Online education has evolved over the last few years. The idea of taking classes solely through your computer without the physical interaction of professors or other students has only taken hold in the mainstream for about a decade, so it’s not surprising that there are still many misconceptions about this growing type of education. Here are a few of these myths (along with a dose of reality to debunk each of them):
Online courses are “an easy ‘A’”. People tend to think that online courses are easier than traditional courses. We recommend that you ask anyone who’s taken an online course—this is simply not true. While the “delivery systems” of traditional on-campus courses and online courses differ from one another, the curriculum is the same. In fact, online students face different challenges—such as setting aside time to learn the material and do the lessons, while traditional students are able to do all of that while in class. Online students are successful when they are highly self-motivated. This is a challenge for some students who are used to being present in a classroom to earn their grades. Online classes require collaboration, engagement and good attendance to earn that “A”.
Online education is low quality. This might be the biggest myth of them all. Students who chose to take their studies online are actually receiving the same curriculum as the students on campus. Additionally, the professors that are teaching the online classes are the same as the professors on campus. At some schools, online faculty are required to complete a difficult certification process to ensure they are qualified to deliver online courses. Also, without the “face time” that has been the standard in classrooms, professors and teacher’s aides are now forced to find new ways to make their classes more unique and engaging.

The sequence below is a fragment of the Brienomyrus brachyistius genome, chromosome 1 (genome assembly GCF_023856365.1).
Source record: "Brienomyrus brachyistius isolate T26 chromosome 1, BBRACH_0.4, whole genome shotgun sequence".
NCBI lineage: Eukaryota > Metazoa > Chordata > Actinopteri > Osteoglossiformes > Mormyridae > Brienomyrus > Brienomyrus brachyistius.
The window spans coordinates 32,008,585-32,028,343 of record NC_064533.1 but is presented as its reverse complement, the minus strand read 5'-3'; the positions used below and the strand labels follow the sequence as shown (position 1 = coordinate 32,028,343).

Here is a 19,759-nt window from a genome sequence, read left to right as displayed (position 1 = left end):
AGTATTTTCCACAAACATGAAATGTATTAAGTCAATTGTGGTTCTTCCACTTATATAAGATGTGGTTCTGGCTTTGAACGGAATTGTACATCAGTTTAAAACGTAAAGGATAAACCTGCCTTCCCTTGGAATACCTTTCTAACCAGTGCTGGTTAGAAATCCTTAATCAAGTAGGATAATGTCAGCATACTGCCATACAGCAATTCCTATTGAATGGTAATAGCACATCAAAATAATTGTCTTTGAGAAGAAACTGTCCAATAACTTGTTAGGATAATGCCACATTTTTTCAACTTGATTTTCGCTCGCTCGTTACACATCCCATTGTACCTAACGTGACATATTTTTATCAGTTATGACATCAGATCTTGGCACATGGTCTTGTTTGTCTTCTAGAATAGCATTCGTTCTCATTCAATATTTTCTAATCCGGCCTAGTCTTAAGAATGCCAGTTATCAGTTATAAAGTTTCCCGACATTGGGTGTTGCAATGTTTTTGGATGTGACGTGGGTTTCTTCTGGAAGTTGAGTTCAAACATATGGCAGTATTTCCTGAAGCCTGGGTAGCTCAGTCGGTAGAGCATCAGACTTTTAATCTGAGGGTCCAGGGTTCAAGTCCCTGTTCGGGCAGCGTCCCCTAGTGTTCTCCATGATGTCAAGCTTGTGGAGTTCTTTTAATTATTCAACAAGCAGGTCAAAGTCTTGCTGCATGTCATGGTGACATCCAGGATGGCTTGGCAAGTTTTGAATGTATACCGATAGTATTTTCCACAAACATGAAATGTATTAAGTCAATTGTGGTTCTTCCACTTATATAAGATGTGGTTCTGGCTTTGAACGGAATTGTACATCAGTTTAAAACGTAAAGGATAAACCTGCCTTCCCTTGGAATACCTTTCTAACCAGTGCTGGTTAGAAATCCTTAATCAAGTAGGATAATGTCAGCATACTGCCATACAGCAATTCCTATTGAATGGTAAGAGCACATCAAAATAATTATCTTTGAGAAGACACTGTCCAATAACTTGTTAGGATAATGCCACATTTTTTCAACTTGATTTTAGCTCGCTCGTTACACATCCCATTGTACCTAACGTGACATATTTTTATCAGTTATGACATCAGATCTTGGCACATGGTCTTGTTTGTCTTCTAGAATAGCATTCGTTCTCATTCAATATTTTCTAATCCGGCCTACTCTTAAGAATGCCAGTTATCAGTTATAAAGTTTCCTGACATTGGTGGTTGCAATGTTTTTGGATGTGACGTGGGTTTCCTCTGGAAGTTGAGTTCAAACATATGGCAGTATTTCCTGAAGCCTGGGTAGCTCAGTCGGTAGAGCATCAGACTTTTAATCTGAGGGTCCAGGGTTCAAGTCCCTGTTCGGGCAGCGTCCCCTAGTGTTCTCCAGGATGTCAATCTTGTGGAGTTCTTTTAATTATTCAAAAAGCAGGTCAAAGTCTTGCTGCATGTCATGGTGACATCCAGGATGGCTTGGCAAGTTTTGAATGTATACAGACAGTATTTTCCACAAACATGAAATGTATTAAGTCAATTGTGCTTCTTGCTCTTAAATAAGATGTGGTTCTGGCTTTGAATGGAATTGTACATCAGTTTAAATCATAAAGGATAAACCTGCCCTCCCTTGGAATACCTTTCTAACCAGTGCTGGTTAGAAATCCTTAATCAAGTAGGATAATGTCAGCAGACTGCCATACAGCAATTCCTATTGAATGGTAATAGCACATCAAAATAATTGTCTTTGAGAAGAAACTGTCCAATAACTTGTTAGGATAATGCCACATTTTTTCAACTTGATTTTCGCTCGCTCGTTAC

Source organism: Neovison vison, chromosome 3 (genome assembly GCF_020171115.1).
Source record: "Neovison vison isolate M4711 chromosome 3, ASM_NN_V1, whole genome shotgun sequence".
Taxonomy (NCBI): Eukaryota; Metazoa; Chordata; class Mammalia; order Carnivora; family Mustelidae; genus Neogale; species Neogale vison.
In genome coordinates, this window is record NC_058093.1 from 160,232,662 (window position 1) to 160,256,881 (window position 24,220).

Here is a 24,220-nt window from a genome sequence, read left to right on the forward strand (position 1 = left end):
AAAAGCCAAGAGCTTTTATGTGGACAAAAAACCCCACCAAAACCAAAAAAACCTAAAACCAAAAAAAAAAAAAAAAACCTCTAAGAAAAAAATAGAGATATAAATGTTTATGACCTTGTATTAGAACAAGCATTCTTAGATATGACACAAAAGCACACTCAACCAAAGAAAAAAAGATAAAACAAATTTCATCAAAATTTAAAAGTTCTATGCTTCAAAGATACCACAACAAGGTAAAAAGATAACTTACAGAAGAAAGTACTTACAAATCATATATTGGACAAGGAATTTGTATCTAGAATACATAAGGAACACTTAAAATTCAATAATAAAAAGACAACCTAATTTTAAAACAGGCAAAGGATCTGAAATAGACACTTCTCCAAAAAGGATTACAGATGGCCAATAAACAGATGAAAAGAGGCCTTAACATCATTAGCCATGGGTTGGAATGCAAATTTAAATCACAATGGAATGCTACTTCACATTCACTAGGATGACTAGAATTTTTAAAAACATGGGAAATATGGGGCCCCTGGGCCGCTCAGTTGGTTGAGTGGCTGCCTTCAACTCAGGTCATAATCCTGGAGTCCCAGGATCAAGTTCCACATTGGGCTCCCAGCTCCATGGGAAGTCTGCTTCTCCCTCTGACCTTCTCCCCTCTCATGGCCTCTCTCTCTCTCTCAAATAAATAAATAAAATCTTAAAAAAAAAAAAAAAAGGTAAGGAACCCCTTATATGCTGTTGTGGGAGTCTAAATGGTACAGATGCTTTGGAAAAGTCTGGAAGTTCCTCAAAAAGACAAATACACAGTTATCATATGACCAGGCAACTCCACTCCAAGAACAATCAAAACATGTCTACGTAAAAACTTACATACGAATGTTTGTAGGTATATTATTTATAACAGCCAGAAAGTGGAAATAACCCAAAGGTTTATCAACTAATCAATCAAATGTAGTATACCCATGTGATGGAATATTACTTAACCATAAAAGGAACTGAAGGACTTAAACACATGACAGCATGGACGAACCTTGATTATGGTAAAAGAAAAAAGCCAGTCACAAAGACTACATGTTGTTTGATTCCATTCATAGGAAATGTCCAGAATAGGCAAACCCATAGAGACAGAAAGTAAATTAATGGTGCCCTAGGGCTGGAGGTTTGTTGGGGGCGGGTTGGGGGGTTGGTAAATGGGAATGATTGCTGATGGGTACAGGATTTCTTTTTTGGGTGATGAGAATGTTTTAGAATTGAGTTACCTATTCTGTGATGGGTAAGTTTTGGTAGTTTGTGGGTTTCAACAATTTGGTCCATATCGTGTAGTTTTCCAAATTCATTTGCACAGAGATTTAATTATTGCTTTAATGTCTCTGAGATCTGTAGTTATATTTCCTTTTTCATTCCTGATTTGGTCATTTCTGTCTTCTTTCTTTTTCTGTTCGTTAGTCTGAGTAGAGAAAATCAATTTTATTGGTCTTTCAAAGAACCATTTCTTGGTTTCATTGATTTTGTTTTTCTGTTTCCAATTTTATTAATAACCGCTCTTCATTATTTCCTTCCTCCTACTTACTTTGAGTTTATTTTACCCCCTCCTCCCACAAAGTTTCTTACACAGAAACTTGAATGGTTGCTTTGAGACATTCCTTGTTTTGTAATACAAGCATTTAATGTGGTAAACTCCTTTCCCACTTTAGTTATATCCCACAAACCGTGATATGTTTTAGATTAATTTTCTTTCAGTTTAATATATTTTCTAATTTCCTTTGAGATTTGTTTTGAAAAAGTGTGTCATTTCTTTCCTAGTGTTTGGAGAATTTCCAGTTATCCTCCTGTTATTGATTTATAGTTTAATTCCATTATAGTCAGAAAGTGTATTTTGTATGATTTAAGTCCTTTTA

Employers don’t like online degrees. The truth is that when students complete their programs that they take online and graduate – there is no mention that is what taken in an online format. In example, here at UMass if you take your degree online; your degree will be from The University of Massachusetts and it will mention what campus you received it from. Making sure the school you select is accredited is the most important. That is definitely something your employer would be paying attention to. Employers have been continuously known to support their workers who continue their education, whether online or on-campus. In fact, some companies sponsor their employees who are working toward an online degree. Online courses give a level of flexibility that benefit both the student and employer. The ability to continue your studies while not putting your professional responsibilities on hold are priceless.
While you may hear many different myths and rumors about an online education, be sure to do your research and find out the answers for yourself. Receiving an online education is a terrific opportunity in the modern world, so don’t let false statements hold you back!
Have you taken an online course (either at UMass or elsewhere)? Please let us know about your experiences in the comment section below!